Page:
Okay, okay, I know. This is south Florida, and we rival NASCAR for what's considered safe following distance, but trust me, if you see someone sporting a homemade license plate, you probably want to ease off a bit. And don't touch the horn.
The homemade license plate is a favorite ploy of garden-variety tax evaders — like the Washitaw Nation — seeking to make a quick buck by getting “registry fees” from slightly more gullible tax-evaders. We won’t bother to ask why folks who don’t recognize government authority need a license plate in the first place, let alone why they’d set up a bureaucracy to extort fees from their fellow (free) man.I could turn this post into a snark fest about how the contradictions the Wired author above pointed out are legion in this movement, but hey, these people are also often armed and crazy, and I
While the plates may seem comical to casual observers, for law enforcement, they’re a warning sign.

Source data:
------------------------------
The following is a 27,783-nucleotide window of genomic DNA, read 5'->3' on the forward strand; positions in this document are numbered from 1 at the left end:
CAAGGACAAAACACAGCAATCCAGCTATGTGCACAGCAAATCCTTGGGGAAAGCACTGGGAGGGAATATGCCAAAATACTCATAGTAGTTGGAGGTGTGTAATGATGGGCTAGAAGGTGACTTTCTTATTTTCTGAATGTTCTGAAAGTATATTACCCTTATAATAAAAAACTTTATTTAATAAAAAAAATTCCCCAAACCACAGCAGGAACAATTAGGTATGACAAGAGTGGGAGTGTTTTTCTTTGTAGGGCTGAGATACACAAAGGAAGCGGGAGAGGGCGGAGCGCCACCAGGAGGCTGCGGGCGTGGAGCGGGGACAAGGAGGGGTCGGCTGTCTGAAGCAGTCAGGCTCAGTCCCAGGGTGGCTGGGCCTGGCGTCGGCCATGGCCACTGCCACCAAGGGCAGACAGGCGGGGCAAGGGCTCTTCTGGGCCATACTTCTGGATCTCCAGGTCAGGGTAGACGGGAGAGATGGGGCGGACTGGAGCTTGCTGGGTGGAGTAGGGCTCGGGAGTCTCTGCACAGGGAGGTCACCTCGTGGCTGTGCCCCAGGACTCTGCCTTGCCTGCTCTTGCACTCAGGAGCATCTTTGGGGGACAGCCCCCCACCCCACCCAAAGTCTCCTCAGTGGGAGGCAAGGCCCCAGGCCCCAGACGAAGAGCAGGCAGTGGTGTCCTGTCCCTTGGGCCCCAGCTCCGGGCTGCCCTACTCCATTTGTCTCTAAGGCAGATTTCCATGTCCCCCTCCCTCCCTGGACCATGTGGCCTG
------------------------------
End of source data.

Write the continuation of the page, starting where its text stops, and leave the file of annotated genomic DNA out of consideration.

Back in the late ’90s, when the militia movement was in full swing, Militia Watchdog founder Mark Pitcavage warned police who pulled over cars with homemade plates that the driver may view them as a “symbol of all the perceived oppression and tyranny” they have encountered.”The officer now represents virtually all of ‘Government’,” he wrote.
One of the folks who got pulled over back then was Scott Roeder, now accused in the shooting death of abortion provider Dr. George Tiller. McClatchy reports he was stopped in 1996 for driving a car with plates reading “Sovereign private property. Immunity declared by law. Non-commercial American.”
think I'll just give them a wide berth instead.